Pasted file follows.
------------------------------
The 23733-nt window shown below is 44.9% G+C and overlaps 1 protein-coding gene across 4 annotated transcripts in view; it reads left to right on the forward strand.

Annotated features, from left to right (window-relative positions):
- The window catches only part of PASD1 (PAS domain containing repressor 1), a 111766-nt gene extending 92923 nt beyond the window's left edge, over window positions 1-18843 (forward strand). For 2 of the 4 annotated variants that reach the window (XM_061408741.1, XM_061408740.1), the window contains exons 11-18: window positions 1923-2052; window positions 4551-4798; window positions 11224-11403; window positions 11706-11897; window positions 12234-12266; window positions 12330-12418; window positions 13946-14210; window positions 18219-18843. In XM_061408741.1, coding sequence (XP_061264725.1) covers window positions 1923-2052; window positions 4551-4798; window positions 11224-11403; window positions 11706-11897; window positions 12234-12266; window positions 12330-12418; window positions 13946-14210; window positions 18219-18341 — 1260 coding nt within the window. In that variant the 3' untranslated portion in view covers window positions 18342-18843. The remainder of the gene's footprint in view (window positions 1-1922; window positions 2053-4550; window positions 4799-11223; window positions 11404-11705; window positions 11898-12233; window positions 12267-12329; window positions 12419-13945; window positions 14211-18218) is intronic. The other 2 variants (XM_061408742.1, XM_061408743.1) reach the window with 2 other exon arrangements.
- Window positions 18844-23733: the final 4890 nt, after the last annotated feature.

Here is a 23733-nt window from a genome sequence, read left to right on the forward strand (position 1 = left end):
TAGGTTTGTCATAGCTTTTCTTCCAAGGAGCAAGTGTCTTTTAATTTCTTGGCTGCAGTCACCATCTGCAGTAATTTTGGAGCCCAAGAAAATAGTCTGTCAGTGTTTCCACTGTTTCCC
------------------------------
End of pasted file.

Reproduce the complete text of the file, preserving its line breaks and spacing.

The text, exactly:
The 23733-nt window shown below is 44.9% G+C and overlaps 1 protein-coding gene across 4 annotated transcripts in view; it reads left to right on the forward strand.

Annotated features, from left to right (window-relative positions):
- The window catches only part of PASD1 (PAS domain containing repressor 1), a 111766-nt gene extending 92923 nt beyond the window's left edge, over window positions 1-18843 (forward strand). For 2 of the 4 annotated variants that reach the window (XM_061408741.1, XM_061408740.1), the window contains exons 11-18: window positions 1923-2052; window positions 4551-4798; window positions 11224-11403; window positions 11706-11897; window positions 12234-12266; window positions 12330-12418; window positions 13946-14210; window positions 18219-18843. In XM_061408741.1, coding sequence (XP_061264725.1) covers window positions 1923-2052; window positions 4551-4798; window positions 11224-11403; window positions 11706-11897; window positions 12234-12266; window positions 12330-12418; window positions 13946-14210; window positions 18219-18341 — 1260 coding nt within the window. In that variant the 3' untranslated portion in view covers window positions 18342-18843. The remainder of the gene's footprint in view (window positions 1-1922; window positions 2053-4550; window positions 4799-11223; window positions 11404-11705; window positions 11898-12233; window positions 12267-12329; window positions 12419-13945; window positions 14211-18218) is intronic. The other 2 variants (XM_061408742.1, XM_061408743.1) reach the window with 2 other exon arrangements.
- Window positions 18844-23733: the final 4890 nt, after the last annotated feature.

Here is a 23733-nt window from a genome sequence, read left to right on the forward strand (position 1 = left end):
TAGGTTTGTCATAGCTTTTCTTCCAAGGAGCAAGTGTCTTTTAATTTCTTGGCTGCAGTCACCATCTGCAGTAATTTTGGAGCCCAAGAAAATAGTCTGTCAGTGTTTCCACTGTTTCCC